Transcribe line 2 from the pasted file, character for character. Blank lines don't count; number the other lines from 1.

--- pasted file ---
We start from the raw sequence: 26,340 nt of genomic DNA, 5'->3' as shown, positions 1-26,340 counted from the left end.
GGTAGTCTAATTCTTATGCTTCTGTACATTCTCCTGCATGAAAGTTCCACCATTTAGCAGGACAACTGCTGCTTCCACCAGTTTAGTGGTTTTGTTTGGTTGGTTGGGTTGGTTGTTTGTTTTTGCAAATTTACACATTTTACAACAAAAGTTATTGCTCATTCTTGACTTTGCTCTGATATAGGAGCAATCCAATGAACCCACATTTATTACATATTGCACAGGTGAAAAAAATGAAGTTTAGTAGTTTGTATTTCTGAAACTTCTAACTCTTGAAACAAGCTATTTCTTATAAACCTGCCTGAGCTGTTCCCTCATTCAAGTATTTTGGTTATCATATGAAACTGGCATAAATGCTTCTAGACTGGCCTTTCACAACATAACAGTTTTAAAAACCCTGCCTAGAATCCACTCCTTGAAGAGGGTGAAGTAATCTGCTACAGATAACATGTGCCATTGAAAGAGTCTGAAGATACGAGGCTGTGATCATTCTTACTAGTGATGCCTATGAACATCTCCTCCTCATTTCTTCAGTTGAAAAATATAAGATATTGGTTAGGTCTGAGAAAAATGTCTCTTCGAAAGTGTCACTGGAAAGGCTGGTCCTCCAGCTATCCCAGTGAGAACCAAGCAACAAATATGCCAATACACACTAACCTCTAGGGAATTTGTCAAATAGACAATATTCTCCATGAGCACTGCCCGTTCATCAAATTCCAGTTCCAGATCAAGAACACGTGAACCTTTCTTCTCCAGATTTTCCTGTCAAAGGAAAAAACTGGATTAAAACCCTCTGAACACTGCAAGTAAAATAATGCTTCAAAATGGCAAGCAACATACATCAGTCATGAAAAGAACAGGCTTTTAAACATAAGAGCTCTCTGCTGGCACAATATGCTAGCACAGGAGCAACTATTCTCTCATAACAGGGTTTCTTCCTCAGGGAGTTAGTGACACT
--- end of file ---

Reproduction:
GGTAGTCTAATTCTTATGCTTCTGTACATTCTCCTGCATGAAAGTTCCACCATTTAGCAGGACAACTGCTGCTTCCACCAGTTTAGTGGTTTTGTTTGGTTGGTTGGGTTGGTTGTTTGTTTTTGCAAATTTACACATTTTACAACAAAAGTTATTGCTCATTCTTGACTTTGCTCTGATATAGGAGCAATCCAATGAACCCACATTTATTACATATTGCACAGGTGAAAAAAATGAAGTTTAGTAGTTTGTATTTCTGAAACTTCTAACTCTTGAAACAAGCTATTTCTTATAAACCTGCCTGAGCTGTTCCCTCATTCAAGTATTTTGGTTATCATATGAAACTGGCATAAATGCTTCTAGACTGGCCTTTCACAACATAACAGTTTTAAAAACCCTGCCTAGAATCCACTCCTTGAAGAGGGTGAAGTAATCTGCTACAGATAACATGTGCCATTGAAAGAGTCTGAAGATACGAGGCTGTGATCATTCTTACTAGTGATGCCTATGAACATCTCCTCCTCATTTCTTCAGTTGAAAAATATAAGATATTGGTTAGGTCTGAGAAAAATGTCTCTTCGAAAGTGTCACTGGAAAGGCTGGTCCTCCAGCTATCCCAGTGAGAACCAAGCAACAAATATGCCAATACACACTAACCTCTAGGGAATTTGTCAAATAGACAATATTCTCCATGAGCACTGCCCGTTCATCAAATTCCAGTTCCAGATCAAGAACACGTGAACCTTTCTTCTCCAGATTTTCCTGTCAAAGGAAAAAACTGGATTAAAACCCTCTGAACACTGCAAGTAAAATAATGCTTCAAAATGGCAAGCAACATACATCAGTCATGAAAAGAACAGGCTTTTAAACATAAGAGCTCTCTGCTGGCACAATATGCTAGCACAGGAGCAACTATTCTCTCATAACAGGGTTTCTTCCTCAGGGAGTTAGTGACACT